generalized cone

Show Summary Details

Quick Reference

In the computational theory of vision pioneered in the late 1970s by the English psychologist David Courtenay Marr (1945–80), a basic element that is used in the perceptual representation (2) of a three-dimensional object and that consists of a surface formed by moving a cross-section of constant shape but continuously variable size along an axis. For example, with a circular cross-section and a vertical axis of movement, a generalized cone can generate a three-dimensional outline of a wine glass, the diameter of the circle changing as it moves down the glass, and multiple generalized cones with differently shaped cross-sections and axes of movement can be used to generate images of more complex objects such as people. Compare geon.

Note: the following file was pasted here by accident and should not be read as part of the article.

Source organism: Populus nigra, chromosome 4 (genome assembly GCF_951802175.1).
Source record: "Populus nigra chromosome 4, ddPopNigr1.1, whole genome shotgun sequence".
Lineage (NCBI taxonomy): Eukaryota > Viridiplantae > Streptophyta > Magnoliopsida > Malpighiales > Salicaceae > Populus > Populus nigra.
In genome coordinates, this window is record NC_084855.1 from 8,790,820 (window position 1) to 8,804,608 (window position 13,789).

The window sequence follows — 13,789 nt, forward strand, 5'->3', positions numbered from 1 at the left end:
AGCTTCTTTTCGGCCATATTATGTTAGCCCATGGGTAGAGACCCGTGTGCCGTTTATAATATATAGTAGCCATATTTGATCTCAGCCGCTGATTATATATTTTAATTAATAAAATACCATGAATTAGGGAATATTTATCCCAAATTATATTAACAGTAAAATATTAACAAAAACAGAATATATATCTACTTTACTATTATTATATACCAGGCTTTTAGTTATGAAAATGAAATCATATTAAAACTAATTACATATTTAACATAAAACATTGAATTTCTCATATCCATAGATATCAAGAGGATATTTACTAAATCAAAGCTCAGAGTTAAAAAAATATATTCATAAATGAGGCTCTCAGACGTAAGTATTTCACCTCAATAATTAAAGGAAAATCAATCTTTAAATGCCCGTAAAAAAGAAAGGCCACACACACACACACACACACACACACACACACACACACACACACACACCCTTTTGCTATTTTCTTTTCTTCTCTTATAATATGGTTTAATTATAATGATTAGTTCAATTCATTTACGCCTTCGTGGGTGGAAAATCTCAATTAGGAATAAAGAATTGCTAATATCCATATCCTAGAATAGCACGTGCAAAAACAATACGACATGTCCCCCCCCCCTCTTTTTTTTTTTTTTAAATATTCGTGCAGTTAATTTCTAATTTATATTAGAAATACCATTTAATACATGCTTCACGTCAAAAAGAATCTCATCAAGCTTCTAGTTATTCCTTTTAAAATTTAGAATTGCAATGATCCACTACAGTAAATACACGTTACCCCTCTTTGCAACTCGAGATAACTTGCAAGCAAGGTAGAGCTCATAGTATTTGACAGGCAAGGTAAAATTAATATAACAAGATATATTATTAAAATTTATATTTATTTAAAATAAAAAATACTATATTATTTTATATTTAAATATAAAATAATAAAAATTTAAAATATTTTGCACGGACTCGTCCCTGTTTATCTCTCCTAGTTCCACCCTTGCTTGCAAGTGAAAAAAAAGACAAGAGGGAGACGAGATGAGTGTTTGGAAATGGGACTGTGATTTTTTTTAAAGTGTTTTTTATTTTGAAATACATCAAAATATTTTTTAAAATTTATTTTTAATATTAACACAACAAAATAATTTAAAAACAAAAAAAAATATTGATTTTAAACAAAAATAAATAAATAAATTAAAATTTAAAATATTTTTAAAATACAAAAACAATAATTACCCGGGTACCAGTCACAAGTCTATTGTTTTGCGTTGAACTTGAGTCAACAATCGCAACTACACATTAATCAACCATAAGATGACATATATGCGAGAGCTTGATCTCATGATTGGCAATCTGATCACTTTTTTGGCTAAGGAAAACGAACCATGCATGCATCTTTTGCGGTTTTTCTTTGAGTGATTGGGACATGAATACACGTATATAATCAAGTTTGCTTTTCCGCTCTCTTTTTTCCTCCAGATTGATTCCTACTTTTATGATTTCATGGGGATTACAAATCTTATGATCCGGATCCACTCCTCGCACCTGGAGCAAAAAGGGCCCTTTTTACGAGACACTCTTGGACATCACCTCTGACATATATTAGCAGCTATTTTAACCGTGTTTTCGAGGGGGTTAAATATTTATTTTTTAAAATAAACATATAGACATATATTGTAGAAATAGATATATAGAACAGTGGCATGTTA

Subjects: Psychology.

Reference entries

Users without a subscription are not able to see the full content. Please, subscribe or login to access all content.